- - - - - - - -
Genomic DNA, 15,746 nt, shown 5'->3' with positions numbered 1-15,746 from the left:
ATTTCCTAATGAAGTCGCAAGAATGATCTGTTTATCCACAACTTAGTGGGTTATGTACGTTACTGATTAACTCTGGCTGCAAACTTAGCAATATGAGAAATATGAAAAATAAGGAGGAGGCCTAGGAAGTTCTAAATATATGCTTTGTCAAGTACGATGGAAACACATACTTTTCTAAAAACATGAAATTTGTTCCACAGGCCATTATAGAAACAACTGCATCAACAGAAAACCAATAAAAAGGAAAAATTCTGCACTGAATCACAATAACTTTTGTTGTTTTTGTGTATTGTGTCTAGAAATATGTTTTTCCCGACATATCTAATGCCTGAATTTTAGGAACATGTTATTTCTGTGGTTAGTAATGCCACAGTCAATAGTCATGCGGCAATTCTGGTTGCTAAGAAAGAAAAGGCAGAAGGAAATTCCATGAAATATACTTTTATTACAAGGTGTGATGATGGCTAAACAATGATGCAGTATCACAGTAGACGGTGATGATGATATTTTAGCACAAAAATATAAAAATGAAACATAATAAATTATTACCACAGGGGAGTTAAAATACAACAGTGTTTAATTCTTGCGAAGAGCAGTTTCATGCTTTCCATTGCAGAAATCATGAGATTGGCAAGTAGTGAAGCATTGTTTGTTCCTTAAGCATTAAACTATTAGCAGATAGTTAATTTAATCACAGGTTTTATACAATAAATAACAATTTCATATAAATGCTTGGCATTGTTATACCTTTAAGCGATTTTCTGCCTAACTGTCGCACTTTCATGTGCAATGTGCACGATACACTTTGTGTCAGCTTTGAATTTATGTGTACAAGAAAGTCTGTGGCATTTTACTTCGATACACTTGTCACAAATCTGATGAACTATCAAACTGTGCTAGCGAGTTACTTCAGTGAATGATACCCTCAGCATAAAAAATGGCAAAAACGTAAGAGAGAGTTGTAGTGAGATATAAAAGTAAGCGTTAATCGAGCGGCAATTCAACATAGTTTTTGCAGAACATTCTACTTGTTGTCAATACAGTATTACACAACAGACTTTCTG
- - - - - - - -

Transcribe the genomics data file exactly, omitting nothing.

Genomic DNA, 15,746 nt, shown 5'->3' with positions numbered 1-15,746 from the left:
ATTTCCTAATGAAGTCGCAAGAATGATCTGTTTATCCACAACTTAGTGGGTTATGTACGTTACTGATTAACTCTGGCTGCAAACTTAGCAATATGAGAAATATGAAAAATAAGGAGGAGGCCTAGGAAGTTCTAAATATATGCTTTGTCAAGTACGATGGAAACACATACTTTTCTAAAAACATGAAATTTGTTCCACAGGCCATTATAGAAACAACTGCATCAACAGAAAACCAATAAAAAGGAAAAATTCTGCACTGAATCACAATAACTTTTGTTGTTTTTGTGTATTGTGTCTAGAAATATGTTTTTCCCGACATATCTAATGCCTGAATTTTAGGAACATGTTATTTCTGTGGTTAGTAATGCCACAGTCAATAGTCATGCGGCAATTCTGGTTGCTAAGAAAGAAAAGGCAGAAGGAAATTCCATGAAATATACTTTTATTACAAGGTGTGATGATGGCTAAACAATGATGCAGTATCACAGTAGACGGTGATGATGATATTTTAGCACAAAAATATAAAAATGAAACATAATAAATTATTACCACAGGGGAGTTAAAATACAACAGTGTTTAATTCTTGCGAAGAGCAGTTTCATGCTTTCCATTGCAGAAATCATGAGATTGGCAAGTAGTGAAGCATTGTTTGTTCCTTAAGCATTAAACTATTAGCAGATAGTTAATTTAATCACAGGTTTTATACAATAAATAACAATTTCATATAAATGCTTGGCATTGTTATACCTTTAAGCGATTTTCTGCCTAACTGTCGCACTTTCATGTGCAATGTGCACGATACACTTTGTGTCAGCTTTGAATTTATGTGTACAAGAAAGTCTGTGGCATTTTACTTCGATACACTTGTCACAAATCTGATGAACTATCAAACTGTGCTAGCGAGTTACTTCAGTGAATGATACCCTCAGCATAAAAAATGGCAAAAACGTAAGAGAGAGTTGTAGTGAGATATAAAAGTAAGCGTTAATCGAGCGGCAATTCAACATAGTTTTTGCAGAACATTCTACTTGTTGTCAATACAGTATTACACAACAGACTTTCTG